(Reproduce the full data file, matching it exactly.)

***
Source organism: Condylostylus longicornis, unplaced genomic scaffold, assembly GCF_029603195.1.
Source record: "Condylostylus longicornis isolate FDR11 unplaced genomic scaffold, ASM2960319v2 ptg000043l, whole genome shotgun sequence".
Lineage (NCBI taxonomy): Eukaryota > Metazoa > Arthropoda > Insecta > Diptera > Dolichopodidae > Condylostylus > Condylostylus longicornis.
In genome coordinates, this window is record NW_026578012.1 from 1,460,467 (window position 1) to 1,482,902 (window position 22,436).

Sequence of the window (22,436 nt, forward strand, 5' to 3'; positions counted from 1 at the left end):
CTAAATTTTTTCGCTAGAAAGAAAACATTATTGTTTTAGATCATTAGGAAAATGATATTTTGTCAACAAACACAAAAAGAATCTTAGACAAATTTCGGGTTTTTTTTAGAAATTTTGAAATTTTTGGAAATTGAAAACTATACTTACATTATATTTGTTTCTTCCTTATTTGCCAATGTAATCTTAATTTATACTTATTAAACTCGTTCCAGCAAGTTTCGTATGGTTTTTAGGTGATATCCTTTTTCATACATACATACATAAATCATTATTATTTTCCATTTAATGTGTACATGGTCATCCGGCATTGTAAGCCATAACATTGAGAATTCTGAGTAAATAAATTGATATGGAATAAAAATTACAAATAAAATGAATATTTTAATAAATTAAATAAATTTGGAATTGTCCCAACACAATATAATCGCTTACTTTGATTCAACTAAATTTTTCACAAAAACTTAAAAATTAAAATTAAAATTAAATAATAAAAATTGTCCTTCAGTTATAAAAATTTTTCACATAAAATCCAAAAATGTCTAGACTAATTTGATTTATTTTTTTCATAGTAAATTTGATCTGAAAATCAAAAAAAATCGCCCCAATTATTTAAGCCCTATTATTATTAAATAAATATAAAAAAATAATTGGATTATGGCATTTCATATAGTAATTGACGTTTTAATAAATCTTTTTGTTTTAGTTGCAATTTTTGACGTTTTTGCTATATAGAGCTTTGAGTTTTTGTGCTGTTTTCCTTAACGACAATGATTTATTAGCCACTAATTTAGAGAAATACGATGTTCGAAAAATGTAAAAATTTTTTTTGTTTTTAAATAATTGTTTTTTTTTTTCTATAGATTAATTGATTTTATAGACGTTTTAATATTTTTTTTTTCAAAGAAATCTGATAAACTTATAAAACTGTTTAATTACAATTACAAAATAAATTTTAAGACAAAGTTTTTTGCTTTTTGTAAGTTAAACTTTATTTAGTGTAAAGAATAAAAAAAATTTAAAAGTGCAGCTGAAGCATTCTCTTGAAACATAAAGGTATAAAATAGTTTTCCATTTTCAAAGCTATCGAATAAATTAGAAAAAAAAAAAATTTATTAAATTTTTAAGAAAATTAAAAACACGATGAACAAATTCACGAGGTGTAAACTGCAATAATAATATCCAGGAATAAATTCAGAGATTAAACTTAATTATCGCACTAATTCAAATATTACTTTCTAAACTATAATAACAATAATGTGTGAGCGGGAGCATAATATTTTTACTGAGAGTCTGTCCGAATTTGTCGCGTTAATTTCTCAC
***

Source organism: Condylostylus longicornis, unplaced genomic scaffold, assembly GCF_029603195.1.
Source record: "Condylostylus longicornis isolate FDR11 unplaced genomic scaffold, ASM2960319v2 ptg000043l, whole genome shotgun sequence".
Lineage (NCBI taxonomy): Eukaryota > Metazoa > Arthropoda > Insecta > Diptera > Dolichopodidae > Condylostylus > Condylostylus longicornis.
In genome coordinates, this window is record NW_026578012.1 from 1,460,467 (window position 1) to 1,482,902 (window position 22,436).

Sequence of the window (22,436 nt, forward strand, 5' to 3'; positions counted from 1 at the left end):
CTAAATTTTTTCGCTAGAAAGAAAACATTATTGTTTTAGATCATTAGGAAAATGATATTTTGTCAACAAACACAAAAAGAATCTTAGACAAATTTCGGGTTTTTTTTAGAAATTTTGAAATTTTTGGAAATTGAAAACTATACTTACATTATATTTGTTTCTTCCTTATTTGCCAATGTAATCTTAATTTATACTTATTAAACTCGTTCCAGCAAGTTTCGTATGGTTTTTAGGTGATATCCTTTTTCATACATACATACATAAATCATTATTATTTTCCATTTAATGTGTACATGGTCATCCGGCATTGTAAGCCATAACATTGAGAATTCTGAGTAAATAAATTGATATGGAATAAAAATTACAAATAAAATGAATATTTTAATAAATTAAATAAATTTGGAATTGTCCCAACACAATATAATCGCTTACTTTGATTCAACTAAATTTTTCACAAAAACTTAAAAATTAAAATTAAAATTAAATAATAAAAATTGTCCTTCAGTTATAAAAATTTTTCACATAAAATCCAAAAATGTCTAGACTAATTTGATTTATTTTTTTCATAGTAAATTTGATCTGAAAATCAAAAAAAATCGCCCCAATTATTTAAGCCCTATTATTATTAAATAAATATAAAAAAATAATTGGATTATGGCATTTCATATAGTAATTGACGTTTTAATAAATCTTTTTGTTTTAGTTGCAATTTTTGACGTTTTTGCTATATAGAGCTTTGAGTTTTTGTGCTGTTTTCCTTAACGACAATGATTTATTAGCCACTAATTTAGAGAAATACGATGTTCGAAAAATGTAAAAATTTTTTTTGTTTTTAAATAATTGTTTTTTTTTTTCTATAGATTAATTGATTTTATAGACGTTTTAATATTTTTTTTTTCAAAGAAATCTGATAAACTTATAAAACTGTTTAATTACAATTACAAAATAAATTTTAAGACAAAGTTTTTTGCTTTTTGTAAGTTAAACTTTATTTAGTGTAAAGAATAAAAAAAATTTAAAAGTGCAGCTGAAGCATTCTCTTGAAACATAAAGGTATAAAATAGTTTTCCATTTTCAAAGCTATCGAATAAATTAGAAAAAAAAAAAATTTATTAAATTTTTAAGAAAATTAAAAACACGATGAACAAATTCACGAGGTGTAAACTGCAATAATAATATCCAGGAATAAATTCAGAGATTAAACTTAATTATCGCACTAATTCAAATATTACTTTCTAAACTATAATAACAATAATGTGTGAGCGGGAGCATAATATTTTTACTGAGAGTCTGTCCGAATTTGTCGCGTTAATTTCTCAC